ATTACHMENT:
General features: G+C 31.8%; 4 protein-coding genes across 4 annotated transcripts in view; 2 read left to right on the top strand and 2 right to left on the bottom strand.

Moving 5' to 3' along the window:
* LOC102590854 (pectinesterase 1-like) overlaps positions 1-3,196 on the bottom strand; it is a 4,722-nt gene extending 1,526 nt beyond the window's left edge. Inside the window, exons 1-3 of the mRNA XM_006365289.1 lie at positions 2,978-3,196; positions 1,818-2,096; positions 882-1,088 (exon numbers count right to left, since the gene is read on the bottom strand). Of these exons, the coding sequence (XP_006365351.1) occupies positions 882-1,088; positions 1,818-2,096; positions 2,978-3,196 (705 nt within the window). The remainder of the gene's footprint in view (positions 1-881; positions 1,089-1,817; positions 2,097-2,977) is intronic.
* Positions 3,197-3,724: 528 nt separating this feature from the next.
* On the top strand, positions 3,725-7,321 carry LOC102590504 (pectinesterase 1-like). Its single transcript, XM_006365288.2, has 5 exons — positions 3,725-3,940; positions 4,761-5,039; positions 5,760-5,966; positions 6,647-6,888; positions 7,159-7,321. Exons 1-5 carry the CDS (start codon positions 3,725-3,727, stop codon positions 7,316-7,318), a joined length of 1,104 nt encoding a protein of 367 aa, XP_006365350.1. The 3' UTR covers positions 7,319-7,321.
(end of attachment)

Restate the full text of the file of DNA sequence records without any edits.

General features: G+C 31.8%; 4 protein-coding genes across 4 annotated transcripts in view; 2 read left to right on the top strand and 2 right to left on the bottom strand.

Moving 5' to 3' along the window:
* LOC102590854 (pectinesterase 1-like) overlaps positions 1-3,196 on the bottom strand; it is a 4,722-nt gene extending 1,526 nt beyond the window's left edge. Inside the window, exons 1-3 of the mRNA XM_006365289.1 lie at positions 2,978-3,196; positions 1,818-2,096; positions 882-1,088 (exon numbers count right to left, since the gene is read on the bottom strand). Of these exons, the coding sequence (XP_006365351.1) occupies positions 882-1,088; positions 1,818-2,096; positions 2,978-3,196 (705 nt within the window). The remainder of the gene's footprint in view (positions 1-881; positions 1,089-1,817; positions 2,097-2,977) is intronic.
* Positions 3,197-3,724: 528 nt separating this feature from the next.
* On the top strand, positions 3,725-7,321 carry LOC102590504 (pectinesterase 1-like). Its single transcript, XM_006365288.2, has 5 exons — positions 3,725-3,940; positions 4,761-5,039; positions 5,760-5,966; positions 6,647-6,888; positions 7,159-7,321. Exons 1-5 carry the CDS (start codon positions 3,725-3,727, stop codon positions 7,316-7,318), a joined length of 1,104 nt encoding a protein of 367 aa, XP_006365350.1. The 3' UTR covers positions 7,319-7,321.